This could be because the district attracts several migrant farmers and farm labourers to its cocoa and oil palm plantations, and these migrants tend to share rooms either with the host farmers or farmer employers while seeking permanent accommodation. Overcrowding in sleeping rooms appears to be a major problem in the region, and needs to be addressed with a sound and viable housing policy. People, particularly in the rural areas, should be educated on house construction regulations and specifications, and these should be enforced within the limits of the realities on the ground.
A relatively high proportion of the region’s population was captured outside the home. This includes institutional population (hospitals, hotels, camping parties) and floating population (in transit at train, lorry stations, in the street, etc). One-eighth (12.6%) of the national figure (60,687) is from the region, compared to its share of total national population of 8.4 per cent. As a proportion of the regional total population, this non-house population is 0.5 percent, which is higher than the national average of 0.3 per cent. The total of 169 households, constituting 0.5 per cent of all households in the region, were not in a regular home or dwelling structure.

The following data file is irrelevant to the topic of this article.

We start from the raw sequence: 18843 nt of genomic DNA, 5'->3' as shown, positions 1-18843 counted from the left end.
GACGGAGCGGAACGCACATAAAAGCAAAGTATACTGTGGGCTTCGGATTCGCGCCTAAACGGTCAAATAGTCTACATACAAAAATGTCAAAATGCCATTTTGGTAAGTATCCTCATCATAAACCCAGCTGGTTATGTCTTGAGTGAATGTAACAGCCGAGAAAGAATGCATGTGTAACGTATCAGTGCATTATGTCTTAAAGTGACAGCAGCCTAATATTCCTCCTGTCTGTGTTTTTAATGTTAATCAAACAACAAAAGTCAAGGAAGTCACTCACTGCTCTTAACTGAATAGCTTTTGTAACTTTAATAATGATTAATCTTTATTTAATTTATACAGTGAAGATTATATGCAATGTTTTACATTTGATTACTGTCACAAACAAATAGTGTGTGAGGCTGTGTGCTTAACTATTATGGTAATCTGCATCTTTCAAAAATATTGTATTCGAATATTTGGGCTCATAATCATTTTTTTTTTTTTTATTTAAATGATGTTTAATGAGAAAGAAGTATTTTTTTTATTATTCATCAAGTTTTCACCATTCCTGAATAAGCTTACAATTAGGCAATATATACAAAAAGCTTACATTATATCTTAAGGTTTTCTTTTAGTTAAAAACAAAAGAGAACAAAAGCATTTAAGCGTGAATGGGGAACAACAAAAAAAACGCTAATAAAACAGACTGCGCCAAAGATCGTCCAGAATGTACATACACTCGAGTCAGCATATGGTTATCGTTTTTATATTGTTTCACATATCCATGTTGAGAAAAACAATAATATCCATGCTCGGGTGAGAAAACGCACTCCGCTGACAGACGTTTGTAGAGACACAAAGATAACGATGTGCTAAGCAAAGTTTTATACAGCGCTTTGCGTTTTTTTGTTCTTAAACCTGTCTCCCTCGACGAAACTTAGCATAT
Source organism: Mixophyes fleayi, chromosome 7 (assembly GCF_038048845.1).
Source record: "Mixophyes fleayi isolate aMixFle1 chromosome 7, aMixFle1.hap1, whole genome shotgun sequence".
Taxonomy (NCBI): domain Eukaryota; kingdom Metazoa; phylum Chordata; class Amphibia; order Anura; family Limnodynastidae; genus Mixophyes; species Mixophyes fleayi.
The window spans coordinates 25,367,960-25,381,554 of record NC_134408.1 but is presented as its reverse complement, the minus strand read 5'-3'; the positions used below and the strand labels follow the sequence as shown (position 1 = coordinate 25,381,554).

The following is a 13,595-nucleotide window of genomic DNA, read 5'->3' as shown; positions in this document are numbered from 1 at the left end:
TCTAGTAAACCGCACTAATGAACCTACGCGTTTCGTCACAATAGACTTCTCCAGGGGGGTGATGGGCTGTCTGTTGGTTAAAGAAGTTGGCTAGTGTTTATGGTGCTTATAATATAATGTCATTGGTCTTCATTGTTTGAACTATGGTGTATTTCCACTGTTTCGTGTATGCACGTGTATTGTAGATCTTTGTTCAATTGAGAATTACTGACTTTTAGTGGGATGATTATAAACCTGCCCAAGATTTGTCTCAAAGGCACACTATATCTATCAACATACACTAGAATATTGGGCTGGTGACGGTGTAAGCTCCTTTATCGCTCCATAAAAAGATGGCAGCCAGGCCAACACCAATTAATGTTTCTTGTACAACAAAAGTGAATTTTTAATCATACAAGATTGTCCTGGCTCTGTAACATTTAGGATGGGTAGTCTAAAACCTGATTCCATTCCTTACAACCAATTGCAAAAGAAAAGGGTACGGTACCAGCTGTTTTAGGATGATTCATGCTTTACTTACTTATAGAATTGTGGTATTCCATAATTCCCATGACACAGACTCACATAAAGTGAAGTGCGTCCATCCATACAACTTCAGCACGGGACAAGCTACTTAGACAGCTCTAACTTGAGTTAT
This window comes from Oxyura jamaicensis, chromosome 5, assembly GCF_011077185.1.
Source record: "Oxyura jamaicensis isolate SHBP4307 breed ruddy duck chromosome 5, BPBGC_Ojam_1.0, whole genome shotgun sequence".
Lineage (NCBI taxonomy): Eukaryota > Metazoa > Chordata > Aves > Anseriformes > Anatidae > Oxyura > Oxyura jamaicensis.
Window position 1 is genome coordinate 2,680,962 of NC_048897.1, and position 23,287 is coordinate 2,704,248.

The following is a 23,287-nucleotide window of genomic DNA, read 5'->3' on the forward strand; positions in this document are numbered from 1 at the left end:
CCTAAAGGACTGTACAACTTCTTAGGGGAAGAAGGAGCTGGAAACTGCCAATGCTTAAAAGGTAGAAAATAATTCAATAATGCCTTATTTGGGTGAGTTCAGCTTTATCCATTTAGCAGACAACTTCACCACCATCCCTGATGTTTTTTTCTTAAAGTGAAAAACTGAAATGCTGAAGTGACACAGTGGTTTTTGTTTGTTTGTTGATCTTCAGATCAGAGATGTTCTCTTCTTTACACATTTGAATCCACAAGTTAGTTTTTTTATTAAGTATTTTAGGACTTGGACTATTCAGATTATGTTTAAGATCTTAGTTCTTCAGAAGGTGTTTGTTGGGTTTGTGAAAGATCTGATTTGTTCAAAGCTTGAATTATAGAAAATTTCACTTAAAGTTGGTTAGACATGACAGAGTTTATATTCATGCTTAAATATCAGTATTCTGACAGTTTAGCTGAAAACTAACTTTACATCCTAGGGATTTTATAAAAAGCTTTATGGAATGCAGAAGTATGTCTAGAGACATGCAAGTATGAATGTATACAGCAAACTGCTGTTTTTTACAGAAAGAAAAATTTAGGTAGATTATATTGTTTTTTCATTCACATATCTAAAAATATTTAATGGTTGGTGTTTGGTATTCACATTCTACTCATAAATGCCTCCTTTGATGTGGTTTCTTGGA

The problem of “homelessness” does not appear to be a major problem as yet, ranging from 2 households in Awutu-Efutu-Senya to 47 in Komenda-Edina-Eguafo-Abirem and 39 in Cape Coast. These relatively low figures however should not blind district assemblies and the regional administration into complacency, since the ideal situation should be that in which no household is homeless. Moreover, with increasing urbanization, the problem is likely to grow if no proactive measures are taken to address the current situation and prepare for any future developments.
The main sources of lighting in the region are electricity (40.1%) and kerosene (58.9%), with kerosene being used more widely. In Cape Coast (83.0%) and Mfantsiman (51.6%) electricity is more widely used than kerosene. In 3 of the 12 districts, Assin (81.2%), Asikuma-Odoben-Brakwa (71.6%) and Upper Denkyira (70.1%), more than 70 per cent of households use kerosene as source of lighting.